Atheist Life Hacks: How To Avoid Looking At A Sparkly Banana Hammock
When you’re young and you’ve just started a new marketing firm, you can tend to be naive about who you take on as a client. The day I learned this, I was humbled. Indeed, as I sat in a dim room with my boyfriend, a strange, naked man, Enya playing in the background, punching myself in the temples, I was very humbled. And on the verge of a goddamned breakdown, no holy.
It was a lovely summer morning when my boyfriend and I headed out to meet our new, prospective client. He’d explained to us that he was a therapist of sorts with his own practice. We were unsure what “of sorts” meant, but we were eager to add a new client to the roster of our brand new, promising marketing business.
We arrived at his home to a barrage of barking terriers. There must have been 7 or 8 identical, tiny white terriers yelling at us through the front gate. We braved the herd and rang the doorbell and a few moments later, we were staring at a voluminous fur-sweater, slightly parted by a gold chain, bursting out of a pink kimono.
Looking up, I met the man’s eyes. They sparkled, and I swear I heard a “ting!”. He looked like a more feminine version of Anderson Cooper, and slightly taller. He passed a lit cigarette from one limp-wristed hand to the other, and reached out to shake ours.
“You must be Courtney… and you’re Juan? Barry. Charmed, I’m sure.” He said with a silken voice. He turned, and with a flick of the wrist, said “Come, lovelies. Let me show you my dojo.”
Juan and I looked at each other, shrugged and stepped into Barry’s home.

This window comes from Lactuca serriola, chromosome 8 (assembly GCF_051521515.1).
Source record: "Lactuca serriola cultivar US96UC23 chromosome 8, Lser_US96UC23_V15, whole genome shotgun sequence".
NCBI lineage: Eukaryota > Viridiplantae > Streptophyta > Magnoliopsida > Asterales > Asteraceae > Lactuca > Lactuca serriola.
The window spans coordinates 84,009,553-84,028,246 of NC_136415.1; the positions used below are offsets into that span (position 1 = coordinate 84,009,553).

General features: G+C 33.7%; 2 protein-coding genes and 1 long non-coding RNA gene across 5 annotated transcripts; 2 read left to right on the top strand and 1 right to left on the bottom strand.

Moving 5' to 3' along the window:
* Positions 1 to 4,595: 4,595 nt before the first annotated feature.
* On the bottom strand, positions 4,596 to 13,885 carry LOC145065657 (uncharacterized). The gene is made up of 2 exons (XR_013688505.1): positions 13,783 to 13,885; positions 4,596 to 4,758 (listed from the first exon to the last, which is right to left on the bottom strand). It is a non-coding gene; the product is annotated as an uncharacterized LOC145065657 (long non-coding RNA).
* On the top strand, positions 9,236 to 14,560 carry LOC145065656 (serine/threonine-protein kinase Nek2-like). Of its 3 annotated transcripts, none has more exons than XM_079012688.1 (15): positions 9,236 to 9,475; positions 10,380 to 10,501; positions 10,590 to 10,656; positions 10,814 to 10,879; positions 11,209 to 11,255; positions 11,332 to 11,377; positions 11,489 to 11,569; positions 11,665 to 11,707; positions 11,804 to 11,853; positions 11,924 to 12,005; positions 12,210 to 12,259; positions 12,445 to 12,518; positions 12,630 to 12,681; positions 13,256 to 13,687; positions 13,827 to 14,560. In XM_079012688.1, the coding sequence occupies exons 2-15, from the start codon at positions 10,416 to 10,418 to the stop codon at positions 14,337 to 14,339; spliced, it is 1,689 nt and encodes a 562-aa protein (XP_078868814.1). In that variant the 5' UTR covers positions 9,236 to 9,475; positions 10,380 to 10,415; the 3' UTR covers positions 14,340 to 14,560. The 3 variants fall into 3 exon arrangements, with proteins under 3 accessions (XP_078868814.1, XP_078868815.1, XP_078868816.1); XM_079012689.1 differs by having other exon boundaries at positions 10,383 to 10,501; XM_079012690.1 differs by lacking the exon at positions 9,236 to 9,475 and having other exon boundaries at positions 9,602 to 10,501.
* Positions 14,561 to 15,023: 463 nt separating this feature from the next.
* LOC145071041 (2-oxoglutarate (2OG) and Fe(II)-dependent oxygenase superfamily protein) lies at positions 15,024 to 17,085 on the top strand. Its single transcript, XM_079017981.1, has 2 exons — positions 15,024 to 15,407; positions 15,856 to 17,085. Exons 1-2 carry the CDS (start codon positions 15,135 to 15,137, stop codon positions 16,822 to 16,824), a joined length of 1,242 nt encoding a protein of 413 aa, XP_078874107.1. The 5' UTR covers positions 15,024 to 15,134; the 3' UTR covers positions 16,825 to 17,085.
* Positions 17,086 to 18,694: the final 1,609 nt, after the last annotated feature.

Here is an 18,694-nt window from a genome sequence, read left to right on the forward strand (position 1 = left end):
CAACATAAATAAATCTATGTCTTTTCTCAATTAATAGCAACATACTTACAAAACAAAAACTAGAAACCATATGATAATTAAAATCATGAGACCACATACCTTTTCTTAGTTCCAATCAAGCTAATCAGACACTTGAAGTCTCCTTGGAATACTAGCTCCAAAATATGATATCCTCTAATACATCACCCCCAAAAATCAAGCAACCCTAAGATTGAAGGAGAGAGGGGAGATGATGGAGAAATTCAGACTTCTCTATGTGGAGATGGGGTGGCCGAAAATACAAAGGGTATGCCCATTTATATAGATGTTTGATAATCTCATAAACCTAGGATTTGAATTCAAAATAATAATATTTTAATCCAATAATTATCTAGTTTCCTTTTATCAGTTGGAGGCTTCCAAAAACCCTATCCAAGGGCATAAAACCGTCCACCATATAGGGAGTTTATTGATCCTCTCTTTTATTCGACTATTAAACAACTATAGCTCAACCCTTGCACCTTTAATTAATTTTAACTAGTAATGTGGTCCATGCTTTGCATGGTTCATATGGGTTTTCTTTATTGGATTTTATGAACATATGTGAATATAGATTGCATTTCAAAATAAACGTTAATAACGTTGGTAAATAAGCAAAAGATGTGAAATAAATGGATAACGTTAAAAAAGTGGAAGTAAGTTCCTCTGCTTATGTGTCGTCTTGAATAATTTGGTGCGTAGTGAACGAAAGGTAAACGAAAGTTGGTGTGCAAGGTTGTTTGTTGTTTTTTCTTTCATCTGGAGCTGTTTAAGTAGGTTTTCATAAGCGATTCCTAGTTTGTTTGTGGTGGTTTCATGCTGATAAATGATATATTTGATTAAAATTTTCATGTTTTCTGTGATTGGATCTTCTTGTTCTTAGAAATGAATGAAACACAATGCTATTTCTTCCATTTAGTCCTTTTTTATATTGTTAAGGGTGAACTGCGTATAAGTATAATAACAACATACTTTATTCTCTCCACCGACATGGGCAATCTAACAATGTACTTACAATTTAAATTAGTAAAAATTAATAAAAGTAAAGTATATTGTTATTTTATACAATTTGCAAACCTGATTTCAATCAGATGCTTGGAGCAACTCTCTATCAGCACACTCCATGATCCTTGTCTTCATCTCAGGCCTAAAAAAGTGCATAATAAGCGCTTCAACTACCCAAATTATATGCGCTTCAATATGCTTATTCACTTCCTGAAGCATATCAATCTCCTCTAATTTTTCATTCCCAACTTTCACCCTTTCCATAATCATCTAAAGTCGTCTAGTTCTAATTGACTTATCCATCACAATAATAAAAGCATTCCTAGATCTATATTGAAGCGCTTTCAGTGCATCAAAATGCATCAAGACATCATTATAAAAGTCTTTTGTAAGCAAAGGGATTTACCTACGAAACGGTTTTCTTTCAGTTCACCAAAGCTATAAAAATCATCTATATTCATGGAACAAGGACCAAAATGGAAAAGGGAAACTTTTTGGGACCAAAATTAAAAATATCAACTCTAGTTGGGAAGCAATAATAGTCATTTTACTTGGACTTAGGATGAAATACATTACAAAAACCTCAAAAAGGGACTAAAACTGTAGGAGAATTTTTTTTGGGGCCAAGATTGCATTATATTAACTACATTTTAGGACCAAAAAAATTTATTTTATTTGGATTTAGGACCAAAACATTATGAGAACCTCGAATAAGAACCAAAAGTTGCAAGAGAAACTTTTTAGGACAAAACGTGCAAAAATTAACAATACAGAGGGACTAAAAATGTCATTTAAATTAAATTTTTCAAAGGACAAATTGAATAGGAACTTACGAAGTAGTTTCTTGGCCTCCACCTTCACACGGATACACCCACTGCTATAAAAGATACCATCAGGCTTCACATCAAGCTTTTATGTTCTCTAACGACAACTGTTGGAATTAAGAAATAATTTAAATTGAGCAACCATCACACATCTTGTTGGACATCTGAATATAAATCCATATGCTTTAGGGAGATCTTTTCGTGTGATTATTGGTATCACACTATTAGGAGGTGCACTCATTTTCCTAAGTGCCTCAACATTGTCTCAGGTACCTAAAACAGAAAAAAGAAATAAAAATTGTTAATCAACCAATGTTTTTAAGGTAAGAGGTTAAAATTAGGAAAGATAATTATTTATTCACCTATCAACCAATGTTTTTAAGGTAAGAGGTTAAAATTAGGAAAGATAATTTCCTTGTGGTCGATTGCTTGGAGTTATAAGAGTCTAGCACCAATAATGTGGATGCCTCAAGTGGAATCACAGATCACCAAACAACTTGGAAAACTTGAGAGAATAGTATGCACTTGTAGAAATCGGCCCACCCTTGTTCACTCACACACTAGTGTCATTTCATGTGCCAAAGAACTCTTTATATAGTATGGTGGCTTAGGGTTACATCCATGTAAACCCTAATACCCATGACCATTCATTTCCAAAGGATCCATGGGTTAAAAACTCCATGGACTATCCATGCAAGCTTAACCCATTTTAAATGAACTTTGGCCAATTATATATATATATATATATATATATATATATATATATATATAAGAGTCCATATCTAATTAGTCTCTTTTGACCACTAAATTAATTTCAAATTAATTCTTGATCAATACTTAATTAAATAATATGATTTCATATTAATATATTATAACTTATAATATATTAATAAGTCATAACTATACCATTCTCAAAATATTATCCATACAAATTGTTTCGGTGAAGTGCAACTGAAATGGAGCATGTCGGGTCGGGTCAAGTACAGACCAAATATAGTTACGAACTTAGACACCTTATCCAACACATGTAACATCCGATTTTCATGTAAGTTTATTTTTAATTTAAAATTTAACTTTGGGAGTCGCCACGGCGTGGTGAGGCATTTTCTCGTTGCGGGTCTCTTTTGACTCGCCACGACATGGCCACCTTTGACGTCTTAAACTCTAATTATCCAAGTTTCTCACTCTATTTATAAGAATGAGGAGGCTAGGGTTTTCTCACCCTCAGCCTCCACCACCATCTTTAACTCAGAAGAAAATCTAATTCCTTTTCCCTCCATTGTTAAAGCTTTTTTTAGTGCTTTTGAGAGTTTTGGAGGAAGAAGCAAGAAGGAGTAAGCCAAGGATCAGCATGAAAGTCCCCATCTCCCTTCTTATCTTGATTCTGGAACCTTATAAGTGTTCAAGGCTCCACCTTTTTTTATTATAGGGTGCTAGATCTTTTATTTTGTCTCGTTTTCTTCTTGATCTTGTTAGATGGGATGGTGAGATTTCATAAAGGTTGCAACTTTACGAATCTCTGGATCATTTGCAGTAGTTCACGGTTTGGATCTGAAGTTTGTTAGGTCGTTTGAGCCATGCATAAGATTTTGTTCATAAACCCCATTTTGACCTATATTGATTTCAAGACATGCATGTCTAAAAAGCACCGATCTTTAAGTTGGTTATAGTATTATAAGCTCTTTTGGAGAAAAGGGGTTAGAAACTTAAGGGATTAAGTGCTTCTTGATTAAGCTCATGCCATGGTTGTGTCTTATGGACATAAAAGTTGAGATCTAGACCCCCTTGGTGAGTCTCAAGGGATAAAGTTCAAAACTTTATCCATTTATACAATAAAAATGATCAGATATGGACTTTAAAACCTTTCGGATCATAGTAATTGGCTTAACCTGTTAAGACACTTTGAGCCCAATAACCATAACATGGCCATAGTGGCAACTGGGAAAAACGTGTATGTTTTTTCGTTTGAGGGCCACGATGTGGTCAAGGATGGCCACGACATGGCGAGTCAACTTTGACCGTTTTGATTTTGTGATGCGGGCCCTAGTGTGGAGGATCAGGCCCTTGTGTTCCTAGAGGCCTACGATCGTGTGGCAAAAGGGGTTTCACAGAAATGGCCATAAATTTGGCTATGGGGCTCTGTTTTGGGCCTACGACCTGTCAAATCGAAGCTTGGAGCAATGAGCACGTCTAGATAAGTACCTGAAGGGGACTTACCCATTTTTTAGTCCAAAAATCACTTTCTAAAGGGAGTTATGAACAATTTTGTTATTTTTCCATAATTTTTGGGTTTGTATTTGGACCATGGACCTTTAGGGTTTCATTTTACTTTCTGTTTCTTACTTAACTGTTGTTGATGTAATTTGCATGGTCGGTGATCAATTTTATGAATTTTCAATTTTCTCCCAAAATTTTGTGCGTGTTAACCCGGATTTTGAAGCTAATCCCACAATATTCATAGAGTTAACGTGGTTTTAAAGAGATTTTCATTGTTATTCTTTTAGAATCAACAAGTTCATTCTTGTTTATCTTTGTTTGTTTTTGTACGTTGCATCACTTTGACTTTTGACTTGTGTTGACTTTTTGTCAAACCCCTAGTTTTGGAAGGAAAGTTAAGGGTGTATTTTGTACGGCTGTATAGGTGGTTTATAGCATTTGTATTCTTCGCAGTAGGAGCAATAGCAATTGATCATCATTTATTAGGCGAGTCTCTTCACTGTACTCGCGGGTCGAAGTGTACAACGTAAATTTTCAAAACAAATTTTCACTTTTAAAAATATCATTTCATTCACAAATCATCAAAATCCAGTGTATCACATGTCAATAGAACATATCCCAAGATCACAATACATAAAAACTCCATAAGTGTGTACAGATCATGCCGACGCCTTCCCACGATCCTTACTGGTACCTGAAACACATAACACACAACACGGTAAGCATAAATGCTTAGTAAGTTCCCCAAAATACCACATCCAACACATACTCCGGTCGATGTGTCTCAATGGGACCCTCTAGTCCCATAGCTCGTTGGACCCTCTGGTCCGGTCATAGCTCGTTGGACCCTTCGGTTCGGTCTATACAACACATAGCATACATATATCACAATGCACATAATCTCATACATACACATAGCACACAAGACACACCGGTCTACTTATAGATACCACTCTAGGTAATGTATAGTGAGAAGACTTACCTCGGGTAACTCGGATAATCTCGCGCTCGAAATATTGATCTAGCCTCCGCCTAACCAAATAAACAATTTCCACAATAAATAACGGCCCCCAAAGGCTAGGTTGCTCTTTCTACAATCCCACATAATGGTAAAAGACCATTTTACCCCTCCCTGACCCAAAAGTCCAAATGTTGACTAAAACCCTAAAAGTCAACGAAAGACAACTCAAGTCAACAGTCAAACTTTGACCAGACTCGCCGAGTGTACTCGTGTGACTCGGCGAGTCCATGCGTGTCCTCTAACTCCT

Looking around, I felt like I was in one of those new age shops with the bead curtains and the sitar music playing in the background. Cheap spiritual and religious trinkets were everywhere. The place smelled of incense and Drakkar Noir.
“Let me guess, Courtney. You’re a crantini girl.” Barry shooed his pack of dogs from his feet.
“Sure, I like a good crantini from time to time.” I lied through my teeth. Godless Mom is a beer person and I rarely stray.
“Can I fix you one? Juan do you like Manhattans?” Barry may not have been aware what time it was, nor the fact that this was a business meeting and Juan and I did not work for Sterling Cooper Draper Price.
“I’m okay, but thank you.” I replied and Juan chimed in with a “Me too.”
“I hope you two aren’t going to be a couple of sticks in the mud. Teehee”. He said, raising the tips of his fingers to his mouth. He literally said, “teehee”.
“What sort of therapy do you do, Barry?” I asked, trying to change the subject.
“Settle down! Let me show you my dojo first!”
I’d been sure he had meant home when he said dojo the first time. Now, I was aware, he actually had a dojo.
“Sure thing, Barry. You lead the way.” Juan looked at me intensely.
Barry started walking toward the back of his house. By walking of course, I mean floating. He sailed down the hall, with his pink kimono flowing behind him, taking puffs on his cigarette and holding his hands up limply. He led us to a back sliding door and out into a courtyard littered with plants and flowers that were being kept company by more cheesy religious and spiritual decor and a few garden gnomes, pink flamingos and lots and lots of gaudy wind chimes.